Demo of Broadway building, now contaminated, to resume

By Ronda Kaysen

If the building wasn’t contaminated before officials demanded demolition work stop, it sure is now.

Last April, demolition work at 189 Broadway ground to a halt when U.S. Rep. Jerrold Nadler and Community Board 1 vice chairperson Catherine McVay Hughes raised concerns about possible asbestos and 9/11 contamination in the building.

The two-story building sits one block east of the World Trade Center site and is being demolished by the Metropolitan Transportation Authority to make way for a $785 million Fulton St. transit hub. The M.T.A. had already removed the roof of the building before work stopped. Soon after, a major rainstorm soaked the structure and mold grew. It was unclear last April if the building was contaminated with any Trade Center toxins. It is now — without question — a toxic mess of mold run rampant.

“The building has been sitting soaking wet,” Benn Lewis, a vice president for Airtek Environmental, an environmental consultant for the M.T.A., said at a Community Board 1 World Trade Center Committee meeting this week. “It needs to be gut stripped.”

After months of tests by M.T.A. consultants showed no lingering 9/11-related contamination, the Environmental Protection Agency gave the M.T.A. the green light to demolish the building. Work will now begin imminently.

“We’re ready to go,” William Wheeler, the M.T.A.’s director of the Fulton transit hub project, said at the C.B. 1 meeting. “We’re going to be moving ahead very soon.”

After Sept. 11, 2001, professionals cleaned the building twice. Within a year all the tenants had reoccupied it. The only known damage to the building was a broken window on the second floor. World of Golf occupied the top floor and the Stocking Exchange, a lingerie shop, occupied the ground floor until the M.T.A. seized the building through the powers of eminent domain in order to build the new transit hub.

The new transit hub will connect the confusing Broadway/Nassau/Fulton stations into a cohesive system and connect it to the W.T.C. Calatrava PATH station, which is currently under construction.

When construction crews began hauling debris off of the building’s roof last spring, Hughes and Nadler voiced concerns that the debris might contain Trade Center toxins and the E.P.A. should oversee the demolition plans.

“The number one concern is everyone’s health as we have seen from our experiences concerning Downtown air,” Robert Gottheim, director of district relations for Nadler, said in a telephone interview. “We have to make sure that all safety precautions are done properly.”

E.P.A. has overseen the demolition of some 9/11-affected buildings, like the Deutsche Bank building and Fiterman Hall, which were so gravely impacted by the collapsing towers that they became uninhabitable, toxic cauldrons. One eighty-nine Broadway, however, was not unlike most Lower Manhattan buildings that have been demolished to make way for new construction: it was minimally impacted, cleaned and soon reoccupied.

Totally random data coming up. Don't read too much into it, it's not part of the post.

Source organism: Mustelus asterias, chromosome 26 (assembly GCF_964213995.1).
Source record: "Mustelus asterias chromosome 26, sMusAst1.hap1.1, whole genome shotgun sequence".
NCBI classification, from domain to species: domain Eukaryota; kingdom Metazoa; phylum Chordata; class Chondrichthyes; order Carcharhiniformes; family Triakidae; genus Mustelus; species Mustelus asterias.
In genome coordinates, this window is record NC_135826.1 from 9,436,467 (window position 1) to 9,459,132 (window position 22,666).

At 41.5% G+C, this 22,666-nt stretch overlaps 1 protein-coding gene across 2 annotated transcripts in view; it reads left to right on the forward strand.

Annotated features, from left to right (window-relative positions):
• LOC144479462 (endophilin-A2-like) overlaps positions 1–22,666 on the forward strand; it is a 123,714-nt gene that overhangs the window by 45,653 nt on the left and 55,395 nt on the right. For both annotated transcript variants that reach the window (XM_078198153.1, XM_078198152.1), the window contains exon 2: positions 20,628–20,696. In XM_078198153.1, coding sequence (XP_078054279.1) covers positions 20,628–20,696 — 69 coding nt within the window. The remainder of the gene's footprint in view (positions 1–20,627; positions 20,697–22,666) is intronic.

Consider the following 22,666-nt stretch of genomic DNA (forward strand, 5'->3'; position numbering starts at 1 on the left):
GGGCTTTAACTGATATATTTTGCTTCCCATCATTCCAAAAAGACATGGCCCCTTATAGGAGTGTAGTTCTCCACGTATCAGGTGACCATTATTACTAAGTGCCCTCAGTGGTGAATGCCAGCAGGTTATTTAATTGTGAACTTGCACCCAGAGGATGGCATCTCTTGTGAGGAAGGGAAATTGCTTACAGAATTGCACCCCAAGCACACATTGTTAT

At the urging of elected officials, environmental consultants scoured 189 Broadway for signs of contamination — sifting through newspaper reports of the day, interviewing previous tenants, and conducting controlled demolitions inside the building. In the end, they found no signs of any 9/11-related contamination.

“We really couldn’t find any remaining impact,” said Lewis.

The building does contain asbestos and the M.T.A. assumes that any paint in the building may contain lead. Nadler would like to see all buildings near the site undergo a similar process to 189 Broadway.

“All buildings [facing demolition] that are in Lower Manhattan need to have a characterization report, like 189 Broadway,” said Gottheim. “These buildings are near the [W.T.C.] site, they had tons of dust and debris from the burning site. We have to ensure that a demolition is done properly so that it doesn’t cause any health problems.”

Concerns about construction delays should be secondary, said Gottheim.

Not everyone was confident that a building that appeared clean might actually be clean. “I’m a little perplexed by your reliance on photographs,” Jo Polett, a Tribeca resident whose apartment was eventually cleaned by the E.P.A. after lingering contaminants were found there, said at the public meeting. “A place can be contaminated and you can’t see it.”

Because the building is now infested with mold, contains asbestos and possibly lead paint, it will be treated as a hazardous site when cleaned. All the porous material — including everything from furniture to sheetrock — will be bagged and removed from the site before the building is demolished.

“The building will be a shell and it will be demolished as any building would be,” said Lewis.

On Tuesday, Hughes seemed content with the decision to move forward with the demolition. “If E.P.A. is happy with their plan, then that’s fine,” she told Downtown Express.